By Nuhu Othman – Coincidentally, Nigerians will go to the polls in March and April 2015. The same year the Millennium Development Goals (MDGs) programme is expected to wind down. By every stretch of the English language, Nigeria cannot be said to halve any of the 8-target goals. In few areas where some of the goals were remarkably addressed such gains have been rolled back by years of incompetence and corruption. By every reasonable classification, Nigeria, today, is another sad statistics. The 2014 report of the Oxford Poverty and Human Development Initiative (OPHDI) revealed that 26.6% of Nigeria’s 170m people are destitute, while 68.0% and 84.5% of the Nigerian population lived below $1.25 per day and $2 per day, respectively in 2010. The report further explained that, a person is multi-dimensionally poor or multi-dimension poverty index (MPI) poor, if they are deprived in at least one-third of the weighted indicators, including years of schooling, school attendance, child mortality, nutrition, electricity, sanitation, water, floor, cooking fuel and assets. They grouped these 10 indicators under 3 dimensions: education, health and standard of living.
The report also revealed that 10 states in the north of Nigeria are the country’s poorest. With Bauchi State leading the league. The states in this category happen to be Gen. Muhammadu Buhari’s (the opposition presidential candidate) strong-hold. I must state that these states may have been more impoverished in the last 6 years like the rest other 30 states that make up Nigeria. Certainly, they would compete among themselves if statistics was taken on poverty rate in the years before the emergence of this administration. In these 10 states and most of the northern states, Gen. Muhammadu Buhari’s popularity is unrivaled. The electorates here do not make demands of what they expect a Buhari presidency to do for them. They assume, rightly or wrongly, that Gen. Muhammadu Buhari knows their plight, demands and problems better, and will proffer solution to all of them. This is where Gen. Muhammadu Buhari may have a herculean task in the event he wins. Buhari’s major problem will be how best to manage sometimes these unattainable expectations.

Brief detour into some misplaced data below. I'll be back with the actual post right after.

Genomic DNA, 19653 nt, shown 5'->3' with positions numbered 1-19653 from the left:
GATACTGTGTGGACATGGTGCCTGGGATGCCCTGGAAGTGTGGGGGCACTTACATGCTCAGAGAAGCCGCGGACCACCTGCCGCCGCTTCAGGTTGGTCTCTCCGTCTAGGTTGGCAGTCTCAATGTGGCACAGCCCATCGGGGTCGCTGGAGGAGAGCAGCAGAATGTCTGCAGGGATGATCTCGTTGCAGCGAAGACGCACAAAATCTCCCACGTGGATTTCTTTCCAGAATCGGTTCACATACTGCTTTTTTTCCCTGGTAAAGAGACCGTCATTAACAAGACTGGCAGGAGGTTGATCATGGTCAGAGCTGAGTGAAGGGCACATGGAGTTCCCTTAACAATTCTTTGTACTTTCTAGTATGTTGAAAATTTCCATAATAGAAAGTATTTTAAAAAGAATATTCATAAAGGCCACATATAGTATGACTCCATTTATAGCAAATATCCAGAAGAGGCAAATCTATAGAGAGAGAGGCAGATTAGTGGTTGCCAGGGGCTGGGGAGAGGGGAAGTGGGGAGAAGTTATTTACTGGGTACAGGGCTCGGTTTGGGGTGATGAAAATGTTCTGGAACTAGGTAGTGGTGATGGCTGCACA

In all of the 36 states of Nigeria, very few could realise more than $7m in internal generated revenue (IGR) month-on-month without federal government hand-outs, even if they tax their citizens to death. Only Lagos state and few other states could pay salaries and still have enough for major projects. They rely solely on federal government subventions. In spite of the risks inherent in the over-reliance on revenues generated from the abnormal product (oil) government pays only lip service in diversifying the economy. Nigeria now faced with dwindling oil revenues, depleted foreign reserves, and the prospects of a highly unlikely $100 per barrel benchmark, is certainly wobbling directionless. Now the rainy days are here with no provisions to fall back on.
So far virtually all the polls conducted have favoured Gen. Muhammadu Buhari to win. Even though power of incumbency in African politics dictates where the political pendulum swings to. This has certainly made Nigerians to have just a binary choice. The climb will be steep for a Buhari presidency.
Let’s look at the mountain of tasks before Buhari. Firstly, there is the Niger-Delta dimension. Interestingly, this is the political constituency of the sitting president. This section of the country that “lays the golden eggs” has benefited immensely from having one of their own as the president. A total of over $1b have been expended on the militants in this area to calm frayed nerves. In the 2015 national budget these militants are expected to smile to the banks with over $179m. A single individual militant was given a contract to secure the country’s coastline to the tune of $100m. This singular act has robbed off the image of respect that the nation’s navy used to have. Because this clearly is its prerogative. Now these benefits of being a presidential friend has made the Niger-Delta militants to have some air of arrogance and delusion of grandeur. The same feeling and insolence the northerners had when they held sway for decades. I am not sure if power changes hand these benefits would be sustained. The corollary effect of withdrawal of such benefits could lead to some sort of theatre.
Buhari keeps reiterating the fact that he will draw a line if he assumes leadership without bothering to check on corrupt practices that has characterised this administration. He said he will allow justice to run its full course on cases that are before the courts. I doubt if he has the stomach for such massive corruption that has dogged this administration once the facts and figures are laid before him. He is likely to eat his word. This may keep his administration distracted.
If the incumbent wins, we can be rest assured that there will be no can of worms. The status quo will be maintained, and business will be run as usual. But if the destiny of Nigeria defies the political norm in Africa and goes the way of the polls, we are likely to see the reversal and amendments of many policies. Perhaps beginning with the privatisation of the Power Holding Company of Nigeria.
Nuhu Othman can be reached at firstname.lastname@example.org